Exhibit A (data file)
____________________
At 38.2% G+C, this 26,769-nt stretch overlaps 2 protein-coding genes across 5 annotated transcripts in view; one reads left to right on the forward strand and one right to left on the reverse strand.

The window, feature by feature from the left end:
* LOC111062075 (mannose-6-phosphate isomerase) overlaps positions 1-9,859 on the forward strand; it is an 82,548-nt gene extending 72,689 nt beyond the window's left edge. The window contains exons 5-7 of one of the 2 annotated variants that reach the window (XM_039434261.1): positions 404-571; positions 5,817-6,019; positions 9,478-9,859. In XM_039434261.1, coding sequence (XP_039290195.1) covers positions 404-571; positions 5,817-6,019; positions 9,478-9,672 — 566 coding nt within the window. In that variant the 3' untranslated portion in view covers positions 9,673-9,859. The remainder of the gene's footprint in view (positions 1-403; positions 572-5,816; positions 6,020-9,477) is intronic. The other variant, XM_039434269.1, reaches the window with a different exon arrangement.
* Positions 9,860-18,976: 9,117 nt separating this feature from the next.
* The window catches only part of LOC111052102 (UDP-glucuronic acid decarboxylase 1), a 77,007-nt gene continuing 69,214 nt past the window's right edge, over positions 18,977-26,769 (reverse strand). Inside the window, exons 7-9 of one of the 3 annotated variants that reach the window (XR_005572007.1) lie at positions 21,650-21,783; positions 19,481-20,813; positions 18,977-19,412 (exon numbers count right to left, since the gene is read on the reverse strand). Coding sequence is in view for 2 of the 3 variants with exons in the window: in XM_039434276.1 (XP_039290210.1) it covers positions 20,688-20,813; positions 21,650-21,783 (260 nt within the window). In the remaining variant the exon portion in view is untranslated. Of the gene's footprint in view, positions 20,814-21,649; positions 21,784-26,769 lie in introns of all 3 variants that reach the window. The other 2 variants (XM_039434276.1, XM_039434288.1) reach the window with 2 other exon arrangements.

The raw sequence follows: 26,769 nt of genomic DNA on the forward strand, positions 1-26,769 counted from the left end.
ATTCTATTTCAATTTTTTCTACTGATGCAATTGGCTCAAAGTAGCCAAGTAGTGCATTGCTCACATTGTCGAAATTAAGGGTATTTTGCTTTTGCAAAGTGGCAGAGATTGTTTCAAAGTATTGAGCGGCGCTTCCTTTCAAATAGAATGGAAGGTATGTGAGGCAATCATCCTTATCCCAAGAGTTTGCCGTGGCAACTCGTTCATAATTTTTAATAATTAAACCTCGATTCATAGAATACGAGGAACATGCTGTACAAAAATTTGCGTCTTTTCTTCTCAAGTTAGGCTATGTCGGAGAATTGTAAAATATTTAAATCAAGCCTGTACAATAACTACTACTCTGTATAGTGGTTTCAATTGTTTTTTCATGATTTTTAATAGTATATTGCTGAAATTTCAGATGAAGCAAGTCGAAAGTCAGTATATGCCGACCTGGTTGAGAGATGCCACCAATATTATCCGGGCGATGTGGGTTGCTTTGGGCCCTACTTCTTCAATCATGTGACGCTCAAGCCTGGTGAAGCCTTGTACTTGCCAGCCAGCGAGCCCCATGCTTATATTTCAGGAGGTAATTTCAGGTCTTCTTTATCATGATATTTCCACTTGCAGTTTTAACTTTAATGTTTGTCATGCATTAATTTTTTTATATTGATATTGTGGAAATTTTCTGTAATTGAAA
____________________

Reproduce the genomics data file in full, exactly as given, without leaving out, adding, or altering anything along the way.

At 38.2% G+C, this 26,769-nt stretch overlaps 2 protein-coding genes across 5 annotated transcripts in view; one reads left to right on the forward strand and one right to left on the reverse strand.

The window, feature by feature from the left end:
* LOC111062075 (mannose-6-phosphate isomerase) overlaps positions 1-9,859 on the forward strand; it is an 82,548-nt gene extending 72,689 nt beyond the window's left edge. The window contains exons 5-7 of one of the 2 annotated variants that reach the window (XM_039434261.1): positions 404-571; positions 5,817-6,019; positions 9,478-9,859. In XM_039434261.1, coding sequence (XP_039290195.1) covers positions 404-571; positions 5,817-6,019; positions 9,478-9,672 — 566 coding nt within the window. In that variant the 3' untranslated portion in view covers positions 9,673-9,859. The remainder of the gene's footprint in view (positions 1-403; positions 572-5,816; positions 6,020-9,477) is intronic. The other variant, XM_039434269.1, reaches the window with a different exon arrangement.
* Positions 9,860-18,976: 9,117 nt separating this feature from the next.
* The window catches only part of LOC111052102 (UDP-glucuronic acid decarboxylase 1), a 77,007-nt gene continuing 69,214 nt past the window's right edge, over positions 18,977-26,769 (reverse strand). Inside the window, exons 7-9 of one of the 3 annotated variants that reach the window (XR_005572007.1) lie at positions 21,650-21,783; positions 19,481-20,813; positions 18,977-19,412 (exon numbers count right to left, since the gene is read on the reverse strand). Coding sequence is in view for 2 of the 3 variants with exons in the window: in XM_039434276.1 (XP_039290210.1) it covers positions 20,688-20,813; positions 21,650-21,783 (260 nt within the window). In the remaining variant the exon portion in view is untranslated. Of the gene's footprint in view, positions 20,814-21,649; positions 21,784-26,769 lie in introns of all 3 variants that reach the window. The other 2 variants (XM_039434276.1, XM_039434288.1) reach the window with 2 other exon arrangements.

The raw sequence follows: 26,769 nt of genomic DNA on the forward strand, positions 1-26,769 counted from the left end.
ATTCTATTTCAATTTTTTCTACTGATGCAATTGGCTCAAAGTAGCCAAGTAGTGCATTGCTCACATTGTCGAAATTAAGGGTATTTTGCTTTTGCAAAGTGGCAGAGATTGTTTCAAAGTATTGAGCGGCGCTTCCTTTCAAATAGAATGGAAGGTATGTGAGGCAATCATCCTTATCCCAAGAGTTTGCCGTGGCAACTCGTTCATAATTTTTAATAATTAAACCTCGATTCATAGAATACGAGGAACATGCTGTACAAAAATTTGCGTCTTTTCTTCTCAAGTTAGGCTATGTCGGAGAATTGTAAAATATTTAAATCAAGCCTGTACAATAACTACTACTCTGTATAGTGGTTTCAATTGTTTTTTCATGATTTTTAATAGTATATTGCTGAAATTTCAGATGAAGCAAGTCGAAAGTCAGTATATGCCGACCTGGTTGAGAGATGCCACCAATATTATCCGGGCGATGTGGGTTGCTTTGGGCCCTACTTCTTCAATCATGTGACGCTCAAGCCTGGTGAAGCCTTGTACTTGCCAGCCAGCGAGCCCCATGCTTATATTTCAGGAGGTAATTTCAGGTCTTCTTTATCATGATATTTCCACTTGCAGTTTTAACTTTAATGTTTGTCATGCATTAATTTTTTTATATTGATATTGTGGAAATTTTCTGTAATTGAAA